“A similar sentiment exists in regard to law and order,” Mr. Stoyanov said, referring to the apparent calm of the communist period compared with the widespread perception — both in Bulgaria and in the West — that criminals and corrupt officials are now ubiquitous and rarely punished.
“A weak judicial system and a sense of injustice is one of the biggest open wounds of our society, which undermines confidence in the state,” he said. “Poverty alone is not what drives people to take to the streets — it’s also corruption and injustice.”
Simeon Saxe-Coburg-Gotha, son of the last Bulgarian king and the prime minister from 2001 until 2005, said one of the country’s biggest ills remains “negativism,” which he said he unsuccessfully tried to “shake off” during his term in office.
Many Bulgarians blame their tendency to look for the negative in things — and rising nationalism and chauvinism — on the media. Most newspapers and TV stations seek not to inform, but to promote certain economic and business interests, several journalists said.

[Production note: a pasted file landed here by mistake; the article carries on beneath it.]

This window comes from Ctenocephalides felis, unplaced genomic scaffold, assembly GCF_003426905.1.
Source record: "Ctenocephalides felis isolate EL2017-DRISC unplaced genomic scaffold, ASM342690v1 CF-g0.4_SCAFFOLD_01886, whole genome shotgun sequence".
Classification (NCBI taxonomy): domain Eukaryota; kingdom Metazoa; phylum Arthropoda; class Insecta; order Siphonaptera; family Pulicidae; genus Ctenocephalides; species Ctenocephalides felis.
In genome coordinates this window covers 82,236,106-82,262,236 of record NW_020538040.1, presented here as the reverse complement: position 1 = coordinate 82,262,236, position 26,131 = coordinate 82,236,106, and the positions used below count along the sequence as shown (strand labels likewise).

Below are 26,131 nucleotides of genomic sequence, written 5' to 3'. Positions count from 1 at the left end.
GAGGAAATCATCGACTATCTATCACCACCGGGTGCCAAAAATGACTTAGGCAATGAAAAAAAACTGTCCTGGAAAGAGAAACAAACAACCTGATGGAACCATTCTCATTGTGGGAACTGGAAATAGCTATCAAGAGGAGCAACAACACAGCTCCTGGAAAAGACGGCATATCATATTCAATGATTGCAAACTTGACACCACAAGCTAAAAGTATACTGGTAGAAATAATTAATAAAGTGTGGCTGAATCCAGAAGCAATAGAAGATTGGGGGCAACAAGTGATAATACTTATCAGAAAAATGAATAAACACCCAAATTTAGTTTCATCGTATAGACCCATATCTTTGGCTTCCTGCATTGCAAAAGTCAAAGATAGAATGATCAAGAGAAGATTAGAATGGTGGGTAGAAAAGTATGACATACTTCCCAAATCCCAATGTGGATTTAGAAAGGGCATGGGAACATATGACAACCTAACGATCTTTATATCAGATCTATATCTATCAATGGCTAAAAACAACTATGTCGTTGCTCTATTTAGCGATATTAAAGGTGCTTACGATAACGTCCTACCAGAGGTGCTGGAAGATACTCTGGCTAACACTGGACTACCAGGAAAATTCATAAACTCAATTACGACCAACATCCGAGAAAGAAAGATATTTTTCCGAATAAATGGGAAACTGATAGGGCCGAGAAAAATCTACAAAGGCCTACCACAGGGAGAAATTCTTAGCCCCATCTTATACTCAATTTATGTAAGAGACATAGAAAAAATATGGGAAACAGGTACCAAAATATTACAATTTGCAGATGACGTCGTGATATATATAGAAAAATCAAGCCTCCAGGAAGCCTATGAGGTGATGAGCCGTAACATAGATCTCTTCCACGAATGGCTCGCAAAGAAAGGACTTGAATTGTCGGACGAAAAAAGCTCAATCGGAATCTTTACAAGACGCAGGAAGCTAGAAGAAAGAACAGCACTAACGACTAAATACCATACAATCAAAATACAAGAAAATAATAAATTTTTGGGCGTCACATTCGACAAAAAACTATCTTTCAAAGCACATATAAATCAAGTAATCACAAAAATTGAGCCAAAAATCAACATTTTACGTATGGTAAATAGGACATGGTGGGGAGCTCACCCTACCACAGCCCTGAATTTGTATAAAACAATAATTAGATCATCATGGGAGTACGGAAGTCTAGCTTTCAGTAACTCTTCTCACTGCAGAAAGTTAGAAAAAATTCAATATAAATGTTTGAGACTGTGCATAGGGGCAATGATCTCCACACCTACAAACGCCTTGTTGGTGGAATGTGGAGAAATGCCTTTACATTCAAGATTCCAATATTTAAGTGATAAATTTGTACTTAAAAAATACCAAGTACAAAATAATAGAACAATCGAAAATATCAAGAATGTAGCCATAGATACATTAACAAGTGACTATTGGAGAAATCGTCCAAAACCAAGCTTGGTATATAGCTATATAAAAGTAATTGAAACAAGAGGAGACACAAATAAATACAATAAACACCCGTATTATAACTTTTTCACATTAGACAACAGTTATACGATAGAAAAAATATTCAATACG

“The lack of transparency of the ownership of many media groups is a huge problem,” said Tzvetelina Uzunova, a former colleague at Bulgarian National Television who later became Mr. Saxe-Coburg’s press secretary. Some reporters make up parts of their stories, she said. She added that they told her they were threatened by their superiors with pay cuts unless they “brought in a scandal.”
Velislava Dureva, a freelance journalist who began her career during communism, said it was easier to write around official censorship then than it is to fight more sophisticated censorship today.
Georgi Papakochev, a longtime broadcast journalist, said the recent release of the names of former agents of the communist secret police who currently work in the media further undermined the credibility of journalism. “Those are people who have been influencing public opinion for years, and some of them have spoken publicly against secret agents,” he said.
Bulgarians have a habit of scolding countrymen for complaining too much and then proceding to air their own complaints. That makes it difficult to gauge how happy they are with the changes of the last 20 years.